A foot in the door: VCS providers' view of CAMHS transformation
Future in Mind, the Government report of the work of the Children and Young People’s Mental Health and Wellbeing Taskforce, set out “what we need to do to overcome the status quo”. One of the report’s proposals was to increase investment in the existing network of Youth Information, Advice and Counselling Services (YIACS) – the primary VCS deliverers of youth mental health services – as a way of increasing the accessibility of services to young people.
Youth Access represents a national network of around 170 YIACS. YIACS take a holistic, young person-centred approach, delivering complementary interventions ‘under one roof’ to support young people on a wide range of issues from mental health, sexual health, drugs and alcohol to homelessness, money and employment. The YIACS model is increasingly recognised as a highly effective and efficient form of mental health provision for young people. The extent to which Clinical Commissioning Groups (CCGs) and local authorities embrace the change urged by Future in Mind and harness the potential of VCS delivery models to drive transformation will be crucial to the development of YIACS.
To ensure accountability in the distribution of new funding for children and young people’s mental health, all CCGs were required to produce a Child and Adolescent Mental Health Services (CAMHS) Local Transformation Plan in conjunction with local stakeholders. These Local Transformation Plans were developed during the second half of 2015.
Fuelled by the promise from Government of an additional £1.25 billion investment in children and young people’s mental health over the five years from 2015-2020, there is intense interest in the content of Local Transformation Plans. Alongside scrutiny of the plans by bodies such as NHS England and Healthwatch, capturing the views of voluntary sector providers is an important part of understanding developments on the ground.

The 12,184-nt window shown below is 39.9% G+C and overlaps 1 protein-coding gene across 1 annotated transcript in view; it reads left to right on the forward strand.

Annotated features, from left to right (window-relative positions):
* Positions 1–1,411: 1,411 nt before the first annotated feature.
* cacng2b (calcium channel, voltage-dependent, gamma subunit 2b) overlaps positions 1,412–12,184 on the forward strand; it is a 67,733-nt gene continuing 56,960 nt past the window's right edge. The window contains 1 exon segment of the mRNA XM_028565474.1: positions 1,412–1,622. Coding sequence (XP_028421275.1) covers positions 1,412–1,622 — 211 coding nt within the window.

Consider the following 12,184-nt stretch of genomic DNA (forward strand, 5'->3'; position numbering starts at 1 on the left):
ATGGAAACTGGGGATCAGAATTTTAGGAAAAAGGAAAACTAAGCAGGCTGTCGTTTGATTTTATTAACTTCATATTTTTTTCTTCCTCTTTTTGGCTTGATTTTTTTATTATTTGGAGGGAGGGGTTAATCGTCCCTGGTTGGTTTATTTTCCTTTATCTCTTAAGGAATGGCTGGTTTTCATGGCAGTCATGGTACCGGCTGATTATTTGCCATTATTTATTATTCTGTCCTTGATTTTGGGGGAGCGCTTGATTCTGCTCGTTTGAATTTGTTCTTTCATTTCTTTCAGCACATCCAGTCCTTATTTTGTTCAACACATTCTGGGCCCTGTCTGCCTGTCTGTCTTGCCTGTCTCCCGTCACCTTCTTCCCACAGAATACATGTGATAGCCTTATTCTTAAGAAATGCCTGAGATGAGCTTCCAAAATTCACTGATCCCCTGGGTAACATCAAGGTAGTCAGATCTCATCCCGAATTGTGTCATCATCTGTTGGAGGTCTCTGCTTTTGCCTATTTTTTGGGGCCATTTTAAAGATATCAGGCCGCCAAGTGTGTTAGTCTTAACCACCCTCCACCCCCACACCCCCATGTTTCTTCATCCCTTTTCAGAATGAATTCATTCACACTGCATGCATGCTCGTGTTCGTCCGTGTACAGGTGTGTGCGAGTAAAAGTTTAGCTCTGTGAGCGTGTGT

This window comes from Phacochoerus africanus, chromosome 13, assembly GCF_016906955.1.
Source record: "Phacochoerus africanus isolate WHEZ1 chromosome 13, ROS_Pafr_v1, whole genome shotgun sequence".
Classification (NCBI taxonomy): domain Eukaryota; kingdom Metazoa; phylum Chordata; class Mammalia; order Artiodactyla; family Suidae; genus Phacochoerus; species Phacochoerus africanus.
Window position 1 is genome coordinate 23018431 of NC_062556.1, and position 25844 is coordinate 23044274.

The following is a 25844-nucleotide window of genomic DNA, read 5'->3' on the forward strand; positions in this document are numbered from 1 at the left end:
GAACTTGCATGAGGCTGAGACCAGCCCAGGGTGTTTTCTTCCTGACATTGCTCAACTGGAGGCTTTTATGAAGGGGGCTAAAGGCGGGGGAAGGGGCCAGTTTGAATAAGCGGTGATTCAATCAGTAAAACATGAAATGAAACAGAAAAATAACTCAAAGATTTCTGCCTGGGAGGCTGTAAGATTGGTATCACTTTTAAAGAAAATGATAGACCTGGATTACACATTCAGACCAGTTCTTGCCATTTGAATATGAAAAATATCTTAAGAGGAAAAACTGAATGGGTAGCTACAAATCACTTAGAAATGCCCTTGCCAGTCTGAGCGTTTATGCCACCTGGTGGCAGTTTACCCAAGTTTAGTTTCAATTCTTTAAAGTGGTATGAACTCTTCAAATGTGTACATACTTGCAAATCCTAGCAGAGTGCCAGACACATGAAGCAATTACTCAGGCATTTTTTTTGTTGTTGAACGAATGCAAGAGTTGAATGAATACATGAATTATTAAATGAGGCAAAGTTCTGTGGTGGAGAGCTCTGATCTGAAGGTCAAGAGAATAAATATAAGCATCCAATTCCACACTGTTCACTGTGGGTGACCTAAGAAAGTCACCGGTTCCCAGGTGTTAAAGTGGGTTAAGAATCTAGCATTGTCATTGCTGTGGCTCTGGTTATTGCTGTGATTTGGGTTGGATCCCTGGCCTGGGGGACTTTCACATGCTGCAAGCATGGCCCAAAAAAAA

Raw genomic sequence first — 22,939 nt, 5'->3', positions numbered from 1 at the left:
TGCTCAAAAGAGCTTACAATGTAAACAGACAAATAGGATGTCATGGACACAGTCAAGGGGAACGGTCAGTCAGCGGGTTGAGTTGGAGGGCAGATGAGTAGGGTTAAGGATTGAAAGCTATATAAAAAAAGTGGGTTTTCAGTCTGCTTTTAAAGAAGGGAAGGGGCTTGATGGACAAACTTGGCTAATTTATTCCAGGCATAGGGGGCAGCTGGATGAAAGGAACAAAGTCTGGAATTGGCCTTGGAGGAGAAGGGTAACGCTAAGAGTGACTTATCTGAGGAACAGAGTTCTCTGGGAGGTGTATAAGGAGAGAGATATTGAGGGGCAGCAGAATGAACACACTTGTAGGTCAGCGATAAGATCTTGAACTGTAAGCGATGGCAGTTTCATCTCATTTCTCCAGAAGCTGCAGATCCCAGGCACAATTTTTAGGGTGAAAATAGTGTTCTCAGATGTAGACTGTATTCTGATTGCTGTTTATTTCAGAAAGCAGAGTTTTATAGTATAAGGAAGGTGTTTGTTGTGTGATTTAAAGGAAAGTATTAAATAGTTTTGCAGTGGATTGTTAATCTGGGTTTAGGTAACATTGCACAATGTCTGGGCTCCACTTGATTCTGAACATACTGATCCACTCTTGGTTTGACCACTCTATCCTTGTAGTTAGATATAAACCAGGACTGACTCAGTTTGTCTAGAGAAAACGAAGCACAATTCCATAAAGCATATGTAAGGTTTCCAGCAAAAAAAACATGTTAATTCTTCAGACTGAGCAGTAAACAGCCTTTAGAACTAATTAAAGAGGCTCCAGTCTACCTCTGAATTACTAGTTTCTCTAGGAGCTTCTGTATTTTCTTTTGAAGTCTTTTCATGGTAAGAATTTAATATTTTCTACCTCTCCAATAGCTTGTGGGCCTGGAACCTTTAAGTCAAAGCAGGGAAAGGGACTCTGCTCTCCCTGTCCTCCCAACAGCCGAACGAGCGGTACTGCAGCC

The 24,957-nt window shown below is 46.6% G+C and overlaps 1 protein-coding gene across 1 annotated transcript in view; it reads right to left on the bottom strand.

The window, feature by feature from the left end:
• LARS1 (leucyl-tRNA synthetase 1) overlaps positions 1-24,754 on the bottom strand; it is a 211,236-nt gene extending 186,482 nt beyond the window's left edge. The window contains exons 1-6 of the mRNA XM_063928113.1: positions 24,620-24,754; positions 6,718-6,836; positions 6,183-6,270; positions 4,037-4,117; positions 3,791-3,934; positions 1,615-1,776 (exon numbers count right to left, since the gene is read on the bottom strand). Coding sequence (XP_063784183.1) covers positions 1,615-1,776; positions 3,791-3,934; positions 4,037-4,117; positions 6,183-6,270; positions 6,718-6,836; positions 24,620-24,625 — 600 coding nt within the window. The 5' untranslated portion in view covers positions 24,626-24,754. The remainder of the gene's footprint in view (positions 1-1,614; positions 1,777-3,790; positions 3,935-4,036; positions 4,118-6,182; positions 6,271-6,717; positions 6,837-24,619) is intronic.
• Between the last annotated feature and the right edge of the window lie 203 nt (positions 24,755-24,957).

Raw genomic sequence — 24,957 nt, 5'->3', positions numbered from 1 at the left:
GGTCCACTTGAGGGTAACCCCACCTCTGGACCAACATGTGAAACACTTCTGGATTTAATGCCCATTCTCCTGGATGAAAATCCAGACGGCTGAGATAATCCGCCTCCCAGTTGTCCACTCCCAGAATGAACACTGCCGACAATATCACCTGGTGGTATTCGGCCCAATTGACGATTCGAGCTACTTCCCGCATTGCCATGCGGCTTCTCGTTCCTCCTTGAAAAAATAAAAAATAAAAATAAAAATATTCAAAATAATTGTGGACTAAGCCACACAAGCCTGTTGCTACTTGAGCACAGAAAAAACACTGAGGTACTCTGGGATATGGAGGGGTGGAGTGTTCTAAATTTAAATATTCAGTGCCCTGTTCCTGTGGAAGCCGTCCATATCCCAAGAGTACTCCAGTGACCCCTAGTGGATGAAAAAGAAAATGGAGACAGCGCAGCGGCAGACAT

Between August and September 2015, Youth Access conducted an initial survey of our members to ascertain YIACS’ experiences of the early stages of the CAMHS transformation planning process. Our report, ‘More of the Same?’, published in January 2016, highlighted widely varying expectations of change amongst YIACS in different parts of the country. Whilst some felt optimistic that their progressive models of delivery would come to the fore and attract new monies, others raised concerns that protectionism within statutory services was threatening to undermine existing early intervention services in the VCS.
In ‘More of the Same?’ we acknowledged that the timing of our initial survey only enabled us to capture YIACS’ early experiences of the transformation planning process and that a further survey would be required once Local Transformation Plans were published.